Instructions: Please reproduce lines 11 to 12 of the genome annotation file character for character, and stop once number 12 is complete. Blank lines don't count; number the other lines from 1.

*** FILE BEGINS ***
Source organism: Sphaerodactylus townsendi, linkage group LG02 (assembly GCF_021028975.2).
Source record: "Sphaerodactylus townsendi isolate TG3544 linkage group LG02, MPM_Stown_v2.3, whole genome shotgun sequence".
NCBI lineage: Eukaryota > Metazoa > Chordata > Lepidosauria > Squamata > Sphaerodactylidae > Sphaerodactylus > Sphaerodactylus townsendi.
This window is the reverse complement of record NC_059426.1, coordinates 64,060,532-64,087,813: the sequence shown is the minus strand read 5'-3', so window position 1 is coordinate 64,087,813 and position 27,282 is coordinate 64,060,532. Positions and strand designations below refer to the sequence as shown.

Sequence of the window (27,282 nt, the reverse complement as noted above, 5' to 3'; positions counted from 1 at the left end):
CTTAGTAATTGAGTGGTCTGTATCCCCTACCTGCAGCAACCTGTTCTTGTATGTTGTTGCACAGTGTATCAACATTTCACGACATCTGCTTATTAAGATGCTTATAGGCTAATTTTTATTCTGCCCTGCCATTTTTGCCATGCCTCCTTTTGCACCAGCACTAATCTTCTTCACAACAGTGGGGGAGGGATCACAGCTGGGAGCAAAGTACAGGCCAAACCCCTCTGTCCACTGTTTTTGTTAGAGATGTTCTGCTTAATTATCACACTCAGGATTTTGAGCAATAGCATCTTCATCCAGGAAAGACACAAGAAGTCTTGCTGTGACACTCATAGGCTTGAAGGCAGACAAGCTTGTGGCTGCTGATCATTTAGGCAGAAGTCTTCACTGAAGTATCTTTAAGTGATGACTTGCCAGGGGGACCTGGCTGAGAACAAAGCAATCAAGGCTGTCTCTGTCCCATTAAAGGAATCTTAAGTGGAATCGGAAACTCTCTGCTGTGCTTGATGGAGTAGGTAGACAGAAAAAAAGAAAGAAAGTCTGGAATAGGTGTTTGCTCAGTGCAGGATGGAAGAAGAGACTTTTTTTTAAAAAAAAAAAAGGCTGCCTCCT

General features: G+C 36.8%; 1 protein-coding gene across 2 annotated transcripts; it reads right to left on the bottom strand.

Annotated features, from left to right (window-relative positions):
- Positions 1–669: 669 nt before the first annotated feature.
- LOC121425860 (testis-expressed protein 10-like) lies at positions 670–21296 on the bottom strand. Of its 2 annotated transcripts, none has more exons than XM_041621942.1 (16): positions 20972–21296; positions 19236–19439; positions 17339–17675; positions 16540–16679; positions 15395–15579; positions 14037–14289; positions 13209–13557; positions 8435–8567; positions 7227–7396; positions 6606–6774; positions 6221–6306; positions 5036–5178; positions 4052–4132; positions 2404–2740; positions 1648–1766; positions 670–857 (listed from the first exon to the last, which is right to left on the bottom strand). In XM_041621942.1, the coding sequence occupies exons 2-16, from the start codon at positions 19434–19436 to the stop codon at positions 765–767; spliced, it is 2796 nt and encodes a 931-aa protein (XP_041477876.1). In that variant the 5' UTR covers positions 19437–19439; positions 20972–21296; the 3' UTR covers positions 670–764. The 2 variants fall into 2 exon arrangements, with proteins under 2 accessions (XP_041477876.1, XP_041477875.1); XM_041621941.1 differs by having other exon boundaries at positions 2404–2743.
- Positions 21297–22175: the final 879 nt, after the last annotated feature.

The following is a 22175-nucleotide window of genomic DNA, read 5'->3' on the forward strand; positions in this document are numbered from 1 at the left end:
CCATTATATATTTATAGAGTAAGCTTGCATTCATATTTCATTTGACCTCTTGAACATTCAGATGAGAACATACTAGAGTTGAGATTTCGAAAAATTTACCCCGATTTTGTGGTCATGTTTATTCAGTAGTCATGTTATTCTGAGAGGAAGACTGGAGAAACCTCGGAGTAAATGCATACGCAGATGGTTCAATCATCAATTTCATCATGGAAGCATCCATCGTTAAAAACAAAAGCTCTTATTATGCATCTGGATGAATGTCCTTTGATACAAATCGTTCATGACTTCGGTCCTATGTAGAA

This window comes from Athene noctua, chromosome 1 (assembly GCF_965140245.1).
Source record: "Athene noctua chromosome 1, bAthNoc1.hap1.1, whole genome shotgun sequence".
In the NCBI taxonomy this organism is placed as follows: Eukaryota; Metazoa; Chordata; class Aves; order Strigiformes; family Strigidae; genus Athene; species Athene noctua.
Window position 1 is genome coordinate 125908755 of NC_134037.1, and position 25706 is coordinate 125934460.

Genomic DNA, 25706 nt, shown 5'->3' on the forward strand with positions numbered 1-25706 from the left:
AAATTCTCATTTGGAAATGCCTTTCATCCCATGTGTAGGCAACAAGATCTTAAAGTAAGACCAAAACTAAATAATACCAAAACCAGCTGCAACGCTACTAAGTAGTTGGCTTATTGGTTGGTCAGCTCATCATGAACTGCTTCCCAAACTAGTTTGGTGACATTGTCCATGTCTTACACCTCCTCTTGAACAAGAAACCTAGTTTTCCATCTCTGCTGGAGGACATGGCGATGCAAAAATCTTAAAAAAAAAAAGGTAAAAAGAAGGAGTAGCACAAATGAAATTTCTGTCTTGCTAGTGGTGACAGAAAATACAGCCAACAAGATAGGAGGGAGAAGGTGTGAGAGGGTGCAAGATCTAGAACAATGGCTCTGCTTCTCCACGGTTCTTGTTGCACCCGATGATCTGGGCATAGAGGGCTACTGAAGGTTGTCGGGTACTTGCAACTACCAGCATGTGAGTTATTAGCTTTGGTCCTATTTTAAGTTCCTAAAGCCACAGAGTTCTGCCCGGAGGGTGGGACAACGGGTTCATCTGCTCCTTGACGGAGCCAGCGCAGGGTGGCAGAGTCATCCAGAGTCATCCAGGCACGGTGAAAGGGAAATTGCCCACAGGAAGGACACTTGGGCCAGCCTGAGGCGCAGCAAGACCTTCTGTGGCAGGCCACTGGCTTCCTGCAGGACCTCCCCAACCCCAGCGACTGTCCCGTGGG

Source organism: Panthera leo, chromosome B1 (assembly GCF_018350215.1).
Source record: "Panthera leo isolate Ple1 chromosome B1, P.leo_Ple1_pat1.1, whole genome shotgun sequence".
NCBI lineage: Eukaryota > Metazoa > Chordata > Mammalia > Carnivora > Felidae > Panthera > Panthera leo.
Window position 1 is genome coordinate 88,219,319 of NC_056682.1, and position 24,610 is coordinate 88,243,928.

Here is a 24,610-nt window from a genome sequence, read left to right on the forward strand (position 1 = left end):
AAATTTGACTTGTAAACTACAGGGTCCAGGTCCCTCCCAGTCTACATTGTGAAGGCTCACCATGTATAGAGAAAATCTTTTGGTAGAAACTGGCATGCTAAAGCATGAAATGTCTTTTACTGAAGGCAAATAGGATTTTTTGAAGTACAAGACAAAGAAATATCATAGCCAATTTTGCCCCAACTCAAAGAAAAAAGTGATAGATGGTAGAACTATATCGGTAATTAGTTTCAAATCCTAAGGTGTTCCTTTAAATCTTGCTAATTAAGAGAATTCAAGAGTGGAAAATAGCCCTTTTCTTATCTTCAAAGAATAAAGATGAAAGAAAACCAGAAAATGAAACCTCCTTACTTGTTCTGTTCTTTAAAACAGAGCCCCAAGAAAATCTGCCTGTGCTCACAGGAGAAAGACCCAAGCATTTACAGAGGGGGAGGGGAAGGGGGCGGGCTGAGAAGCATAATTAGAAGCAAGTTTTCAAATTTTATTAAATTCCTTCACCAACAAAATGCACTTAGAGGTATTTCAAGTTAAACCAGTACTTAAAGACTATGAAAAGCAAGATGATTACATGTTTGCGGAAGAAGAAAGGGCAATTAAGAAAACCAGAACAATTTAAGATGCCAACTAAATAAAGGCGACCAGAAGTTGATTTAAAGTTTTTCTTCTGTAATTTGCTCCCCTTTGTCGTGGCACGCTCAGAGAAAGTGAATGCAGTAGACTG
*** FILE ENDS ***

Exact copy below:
- Positions 21297–22175: the final 879 nt, after the last annotated feature.

The following is a 22175-nucleotide window of genomic DNA, read 5'->3' on the forward strand; positions in this document are numbered from 1 at the left end: